Dr. Jessica Young is working on the ADRC funded Pilot Project Probing the role of endocytic network in sporadic AD risk using human induced pluripotent stem cells. She has an interest in determining the molecular and cellular mechanisms behind genetic risk for late-onset sporadic Alzheimer’s disease (SAD), the most common neurodegenerative disorder. Her laboratory's goal is to develop a robust model for SAD in the laboratory using human induced pluripotent stem cells (hiPSCs), which capture the genetic background of an individual patient in a dish. The team is currently generating a cohort of SAD patient and control stem cell lines in collaboration with the UW ADRC and interrogating how genetic variants in genes, such as SORLA, that control endosomal trafficking and sorting contribute to SAD risk in human neurons differentiated from hiPSCs. Another focus of her work is engineering cell lines with risk and protective variants using genome-editing technology to test the function of these variants in isogenic cells. Overall, she aims to contribute to basic understanding of neuronal mechanisms that become dysfunctional in SAD as well as open up new avenues to test for therapy development. She has recieved a Young Scientist Award from the company Bio-techne and the Jaconette L. Tietze Young Scientist Research Award through the Institute for Stem Cell and Regenerative Medicine.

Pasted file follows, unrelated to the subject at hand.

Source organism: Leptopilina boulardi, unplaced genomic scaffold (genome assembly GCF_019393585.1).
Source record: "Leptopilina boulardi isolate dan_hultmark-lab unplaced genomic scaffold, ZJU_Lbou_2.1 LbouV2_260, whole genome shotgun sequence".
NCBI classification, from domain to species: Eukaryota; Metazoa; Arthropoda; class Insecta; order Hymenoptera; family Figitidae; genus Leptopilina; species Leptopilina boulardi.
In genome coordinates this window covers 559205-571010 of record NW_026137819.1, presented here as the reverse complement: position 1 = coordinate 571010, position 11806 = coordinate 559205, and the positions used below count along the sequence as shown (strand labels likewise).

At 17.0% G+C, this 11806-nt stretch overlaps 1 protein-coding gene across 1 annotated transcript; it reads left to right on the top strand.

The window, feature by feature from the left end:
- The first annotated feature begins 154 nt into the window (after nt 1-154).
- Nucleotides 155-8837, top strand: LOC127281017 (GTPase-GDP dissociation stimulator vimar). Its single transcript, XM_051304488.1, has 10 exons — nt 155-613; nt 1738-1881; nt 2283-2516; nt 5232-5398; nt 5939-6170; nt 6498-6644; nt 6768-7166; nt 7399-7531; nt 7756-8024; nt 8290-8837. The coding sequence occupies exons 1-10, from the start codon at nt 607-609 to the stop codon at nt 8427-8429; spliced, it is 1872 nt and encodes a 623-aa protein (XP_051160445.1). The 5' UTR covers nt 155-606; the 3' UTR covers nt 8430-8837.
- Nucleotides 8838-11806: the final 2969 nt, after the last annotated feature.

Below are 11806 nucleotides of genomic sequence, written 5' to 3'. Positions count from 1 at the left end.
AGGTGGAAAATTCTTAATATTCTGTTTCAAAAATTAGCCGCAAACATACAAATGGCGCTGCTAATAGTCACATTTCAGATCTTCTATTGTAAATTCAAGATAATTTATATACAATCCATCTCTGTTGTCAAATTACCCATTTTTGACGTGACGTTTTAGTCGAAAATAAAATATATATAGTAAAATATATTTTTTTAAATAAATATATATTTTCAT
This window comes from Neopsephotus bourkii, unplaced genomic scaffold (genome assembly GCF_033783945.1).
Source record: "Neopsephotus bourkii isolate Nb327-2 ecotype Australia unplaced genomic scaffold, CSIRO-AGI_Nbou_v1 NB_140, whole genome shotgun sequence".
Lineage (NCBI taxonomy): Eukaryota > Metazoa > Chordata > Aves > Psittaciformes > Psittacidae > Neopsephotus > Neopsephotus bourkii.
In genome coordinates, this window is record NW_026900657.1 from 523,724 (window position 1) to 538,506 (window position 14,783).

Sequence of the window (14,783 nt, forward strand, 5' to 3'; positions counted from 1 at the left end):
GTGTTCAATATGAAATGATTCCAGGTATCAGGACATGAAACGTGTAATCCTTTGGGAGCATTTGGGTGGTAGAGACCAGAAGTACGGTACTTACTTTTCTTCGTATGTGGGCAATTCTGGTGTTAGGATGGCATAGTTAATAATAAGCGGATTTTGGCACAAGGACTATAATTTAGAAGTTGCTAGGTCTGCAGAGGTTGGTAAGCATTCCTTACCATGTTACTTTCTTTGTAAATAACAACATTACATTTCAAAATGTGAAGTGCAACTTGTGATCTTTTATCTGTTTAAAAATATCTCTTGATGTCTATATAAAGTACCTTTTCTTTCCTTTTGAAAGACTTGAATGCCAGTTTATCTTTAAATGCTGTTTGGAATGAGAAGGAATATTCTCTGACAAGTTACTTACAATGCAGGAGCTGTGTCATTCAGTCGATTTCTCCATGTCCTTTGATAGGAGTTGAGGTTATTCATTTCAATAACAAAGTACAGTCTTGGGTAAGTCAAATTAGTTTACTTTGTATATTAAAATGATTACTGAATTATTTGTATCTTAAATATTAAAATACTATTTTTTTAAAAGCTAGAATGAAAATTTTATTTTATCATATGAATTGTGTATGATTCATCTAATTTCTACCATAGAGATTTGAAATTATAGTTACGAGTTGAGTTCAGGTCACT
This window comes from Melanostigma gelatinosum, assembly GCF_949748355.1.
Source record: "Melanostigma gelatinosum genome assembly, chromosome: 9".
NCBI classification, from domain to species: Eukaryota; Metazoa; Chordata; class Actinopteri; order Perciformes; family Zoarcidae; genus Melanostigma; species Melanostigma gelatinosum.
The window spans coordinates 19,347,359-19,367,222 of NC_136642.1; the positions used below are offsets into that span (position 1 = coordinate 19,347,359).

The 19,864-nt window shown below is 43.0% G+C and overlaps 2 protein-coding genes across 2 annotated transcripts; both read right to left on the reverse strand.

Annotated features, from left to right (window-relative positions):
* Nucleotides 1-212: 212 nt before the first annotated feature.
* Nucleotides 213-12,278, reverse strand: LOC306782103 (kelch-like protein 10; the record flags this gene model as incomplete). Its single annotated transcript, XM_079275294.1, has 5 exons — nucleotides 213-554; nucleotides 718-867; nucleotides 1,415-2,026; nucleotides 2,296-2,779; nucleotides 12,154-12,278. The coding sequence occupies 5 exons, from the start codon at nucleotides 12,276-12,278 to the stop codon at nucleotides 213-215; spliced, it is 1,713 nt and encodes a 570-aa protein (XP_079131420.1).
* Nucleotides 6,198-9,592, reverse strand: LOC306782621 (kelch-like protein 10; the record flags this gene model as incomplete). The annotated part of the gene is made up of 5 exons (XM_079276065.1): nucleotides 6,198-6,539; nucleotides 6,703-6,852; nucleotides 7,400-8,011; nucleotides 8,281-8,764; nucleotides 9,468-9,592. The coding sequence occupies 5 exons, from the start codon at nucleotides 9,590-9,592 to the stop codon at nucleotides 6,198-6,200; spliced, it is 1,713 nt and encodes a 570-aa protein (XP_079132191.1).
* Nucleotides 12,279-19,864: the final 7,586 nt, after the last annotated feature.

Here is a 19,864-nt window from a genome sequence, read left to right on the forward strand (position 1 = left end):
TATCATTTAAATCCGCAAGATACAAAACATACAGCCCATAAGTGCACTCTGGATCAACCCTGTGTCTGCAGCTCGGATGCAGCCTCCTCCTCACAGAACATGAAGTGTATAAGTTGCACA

September 26, 2016: Cell Symposia: 10 years of iPSCs, Berkeley CA: Using iPSCs to dissect pathways, discover new therapeutics, and develop models for late-onset, sporadic Alzheimer’s disease
November 7, 2016: UW ADRC's Toward Precision Medicine Seminar: Probing cellular mechanisms of sporadic Alzheimer’s disease risk using patient stem cells
November 12, 2016: Society for Neuroscience, San Diego, CA: Retromer complex stabilization reduces pathogenic APP processing and Tau phosphorylation in a hiPSC model of sporadic Alzheimer’s disease
Human induced pluripotent stem cell (hiPSCs) models, Alzheimer’s disease risk factors, precision medicine